Prestige, profits and a clash of winemaking philosophies were at stake in the battle. The final outcome could determine whether California, the leader in the U.S. wine industry, goes to a European model of strict naming rules based on the concept of “terroir” — loosely, that good wine reflects the place where it was grown.
Napa vintners in favor of tightening the rules say using their good name to sell wine made from cheaper grapes is unfair and could ruin the valley’s reputation.
“This place wouldn’t exist. You would have shopping malls,” Tom Shelton, president and CEO of Joseph Phelps Vineyards in the Napa Valley, said in a recent interview.
On the other side of the issue is low-price wine champion Fred Franzia, co-owner of Bronco Wine Co. in Central California which makes the popular Two Buck Chuck.
Attorney Peter M. Brody, representing Bronco, downplayed the significance of yesterday’s decision, saying the odds are always small the Supreme Court will take a case.
Among the issues still pending are claims the state law impinges Bronco’s free-speech rights, puts a burden on interstate commerce and also is unconstitutional because it deprives Bronco of income without compensation.
“There is a real problem with consistency with the statute. It does not treat all wineries or all brands the same and that should bother fair-minded persons,” said Brody.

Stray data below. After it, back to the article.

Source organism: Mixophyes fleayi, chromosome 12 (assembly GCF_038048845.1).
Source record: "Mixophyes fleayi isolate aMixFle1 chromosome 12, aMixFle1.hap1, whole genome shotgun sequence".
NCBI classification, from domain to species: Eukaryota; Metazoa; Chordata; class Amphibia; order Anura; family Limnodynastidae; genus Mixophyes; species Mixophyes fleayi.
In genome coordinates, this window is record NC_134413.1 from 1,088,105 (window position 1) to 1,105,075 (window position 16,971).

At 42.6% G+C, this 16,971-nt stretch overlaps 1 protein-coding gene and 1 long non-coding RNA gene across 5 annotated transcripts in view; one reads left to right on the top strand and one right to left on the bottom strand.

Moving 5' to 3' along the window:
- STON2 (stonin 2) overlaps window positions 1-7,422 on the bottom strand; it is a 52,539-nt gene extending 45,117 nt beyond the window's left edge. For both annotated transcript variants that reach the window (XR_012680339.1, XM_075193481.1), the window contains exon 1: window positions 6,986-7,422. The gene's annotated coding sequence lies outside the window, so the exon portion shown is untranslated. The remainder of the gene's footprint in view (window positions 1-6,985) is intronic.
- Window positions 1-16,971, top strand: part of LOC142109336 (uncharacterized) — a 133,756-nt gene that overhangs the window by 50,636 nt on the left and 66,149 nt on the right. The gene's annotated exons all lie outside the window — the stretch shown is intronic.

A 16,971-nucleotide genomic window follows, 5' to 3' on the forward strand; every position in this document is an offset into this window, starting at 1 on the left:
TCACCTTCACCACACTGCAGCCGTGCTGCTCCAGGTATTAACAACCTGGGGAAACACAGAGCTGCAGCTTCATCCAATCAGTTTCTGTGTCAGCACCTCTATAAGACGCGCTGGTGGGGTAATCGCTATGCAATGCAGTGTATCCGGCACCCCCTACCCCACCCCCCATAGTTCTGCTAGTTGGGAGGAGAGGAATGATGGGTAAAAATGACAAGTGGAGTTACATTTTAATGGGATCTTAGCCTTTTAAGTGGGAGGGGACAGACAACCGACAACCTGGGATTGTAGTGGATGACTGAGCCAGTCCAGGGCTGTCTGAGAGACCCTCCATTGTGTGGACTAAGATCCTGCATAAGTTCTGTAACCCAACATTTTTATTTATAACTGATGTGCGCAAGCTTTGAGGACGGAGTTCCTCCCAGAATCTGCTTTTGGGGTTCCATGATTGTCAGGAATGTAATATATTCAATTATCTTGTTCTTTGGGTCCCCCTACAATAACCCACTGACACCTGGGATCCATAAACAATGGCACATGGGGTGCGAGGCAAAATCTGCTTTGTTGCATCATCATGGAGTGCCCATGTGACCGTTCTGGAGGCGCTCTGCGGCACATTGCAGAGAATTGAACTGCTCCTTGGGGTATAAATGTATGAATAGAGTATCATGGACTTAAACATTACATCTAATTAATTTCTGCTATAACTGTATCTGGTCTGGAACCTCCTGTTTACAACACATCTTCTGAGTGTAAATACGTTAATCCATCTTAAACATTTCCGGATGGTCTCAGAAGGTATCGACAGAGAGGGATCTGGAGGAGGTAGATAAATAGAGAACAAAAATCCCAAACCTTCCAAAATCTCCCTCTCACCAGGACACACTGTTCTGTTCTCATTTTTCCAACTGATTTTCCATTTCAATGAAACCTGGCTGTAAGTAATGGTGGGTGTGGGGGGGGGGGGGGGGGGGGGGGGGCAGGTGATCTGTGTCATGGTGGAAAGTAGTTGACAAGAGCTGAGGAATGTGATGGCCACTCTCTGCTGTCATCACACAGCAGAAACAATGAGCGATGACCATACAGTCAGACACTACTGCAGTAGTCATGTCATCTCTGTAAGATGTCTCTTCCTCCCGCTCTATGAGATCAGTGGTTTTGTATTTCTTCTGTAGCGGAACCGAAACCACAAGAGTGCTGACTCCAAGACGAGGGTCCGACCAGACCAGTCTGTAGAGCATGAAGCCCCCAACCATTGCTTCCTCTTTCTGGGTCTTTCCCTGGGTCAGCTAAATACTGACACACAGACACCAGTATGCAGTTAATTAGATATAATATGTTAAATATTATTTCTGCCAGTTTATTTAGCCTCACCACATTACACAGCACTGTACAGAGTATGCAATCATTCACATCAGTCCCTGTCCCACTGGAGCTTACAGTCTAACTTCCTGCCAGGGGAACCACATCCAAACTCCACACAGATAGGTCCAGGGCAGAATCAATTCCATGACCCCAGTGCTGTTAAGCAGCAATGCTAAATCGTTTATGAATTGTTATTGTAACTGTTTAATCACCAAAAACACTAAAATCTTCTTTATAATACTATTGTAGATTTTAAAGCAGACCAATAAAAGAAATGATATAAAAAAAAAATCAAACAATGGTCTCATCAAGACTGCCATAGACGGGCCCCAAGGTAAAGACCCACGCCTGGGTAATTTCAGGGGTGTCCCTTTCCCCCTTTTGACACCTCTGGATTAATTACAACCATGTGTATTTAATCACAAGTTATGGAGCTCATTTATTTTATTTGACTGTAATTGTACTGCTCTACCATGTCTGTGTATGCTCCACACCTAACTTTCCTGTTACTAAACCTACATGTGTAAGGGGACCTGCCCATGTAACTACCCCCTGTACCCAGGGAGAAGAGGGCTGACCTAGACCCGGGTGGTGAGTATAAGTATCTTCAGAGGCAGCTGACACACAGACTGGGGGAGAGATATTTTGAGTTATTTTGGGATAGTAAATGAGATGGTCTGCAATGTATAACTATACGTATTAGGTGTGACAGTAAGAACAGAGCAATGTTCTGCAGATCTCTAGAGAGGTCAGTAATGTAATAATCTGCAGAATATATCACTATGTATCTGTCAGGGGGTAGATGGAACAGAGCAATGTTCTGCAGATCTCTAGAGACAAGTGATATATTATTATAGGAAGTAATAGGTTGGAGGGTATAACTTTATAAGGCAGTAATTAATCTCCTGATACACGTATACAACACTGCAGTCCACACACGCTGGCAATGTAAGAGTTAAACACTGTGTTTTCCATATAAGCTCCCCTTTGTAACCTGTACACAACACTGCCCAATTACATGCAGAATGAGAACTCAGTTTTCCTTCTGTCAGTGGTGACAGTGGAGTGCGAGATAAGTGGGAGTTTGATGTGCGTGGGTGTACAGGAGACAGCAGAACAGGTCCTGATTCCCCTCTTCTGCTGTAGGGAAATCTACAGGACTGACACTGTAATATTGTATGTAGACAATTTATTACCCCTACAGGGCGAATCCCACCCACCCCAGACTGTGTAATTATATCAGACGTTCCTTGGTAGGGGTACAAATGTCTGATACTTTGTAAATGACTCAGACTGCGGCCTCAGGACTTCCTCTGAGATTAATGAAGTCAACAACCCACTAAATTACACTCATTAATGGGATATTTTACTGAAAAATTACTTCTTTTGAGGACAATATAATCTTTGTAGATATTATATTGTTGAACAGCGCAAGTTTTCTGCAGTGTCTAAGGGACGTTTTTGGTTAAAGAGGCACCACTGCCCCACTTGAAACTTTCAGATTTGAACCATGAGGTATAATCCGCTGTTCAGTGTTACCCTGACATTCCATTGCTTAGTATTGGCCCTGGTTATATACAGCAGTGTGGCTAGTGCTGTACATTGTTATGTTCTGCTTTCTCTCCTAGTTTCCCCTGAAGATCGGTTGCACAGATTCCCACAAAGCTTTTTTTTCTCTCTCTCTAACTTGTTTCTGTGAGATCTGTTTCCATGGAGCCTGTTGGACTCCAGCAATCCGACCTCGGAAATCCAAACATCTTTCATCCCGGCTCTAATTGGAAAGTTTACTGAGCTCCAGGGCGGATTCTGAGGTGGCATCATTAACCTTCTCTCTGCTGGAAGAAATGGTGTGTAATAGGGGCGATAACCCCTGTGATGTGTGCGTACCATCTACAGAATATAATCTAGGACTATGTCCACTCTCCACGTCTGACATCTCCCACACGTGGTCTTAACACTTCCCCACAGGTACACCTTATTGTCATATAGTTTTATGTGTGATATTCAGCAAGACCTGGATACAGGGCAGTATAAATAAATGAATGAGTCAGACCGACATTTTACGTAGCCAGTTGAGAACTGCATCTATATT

The issue before the Supreme Court revolved around Bronco’s argument that its brands are protected by federal regulations.
Federal rules also require the 75% standard to name a wine after a specific region. However, there is an exception for brands established before 1986.
Those brands include Bronco’s Napa Ridge, Napa Creek Winery and Rutherford Vintners wines, which are made from grapes grown outside the Napa Valley. The origin of the grapes is printed on the labels, but in smaller print than the brand names.
The state law closed the pre-1986 loophole, but Bronco challenged the law, saying federal rules should be followed. A state appeals court found in favor of Bronco, but the state Supreme Court reversed that ruling. Bronco then appealed to the U.S. Supreme Court.
Franzia, who has dismissed Napa and its $50 and $100 wines as a “house of cards,” has said he is being targeted by the industry elite. He notes that Napa Ridge was made with non-Napa grapes before he bought it from Beringer Wine Estates in 2000 for $40 million.
Closing the federal loophole would carry a significant economic impact. Napa’s cabernet sauvignon grapes go for nearly $4,000 a ton compared to the statewide red wine grape average of about $600 a ton.
Napa vintners say they’re not targeting Bronco, noting there are more than 30 brand names that could potentially be grandfathered in under the federal loophole.
Bronco officials say their labels aren’t deceptive since they carry grape origins and also maintain that consumers can differentiate between geography and marketing. After all, Franzia has said, people buy London Fog raincoats without assuming that they’re made in London.
Shelton disagrees, saying that argument puts wine in a “whole other consumer goods category in which it doesn’t belong. For centuries, people have understood that there is a direct connection between wine style and the place where it comes from.”
The case is Bronco Wine Co. v. Jolly, 04-945.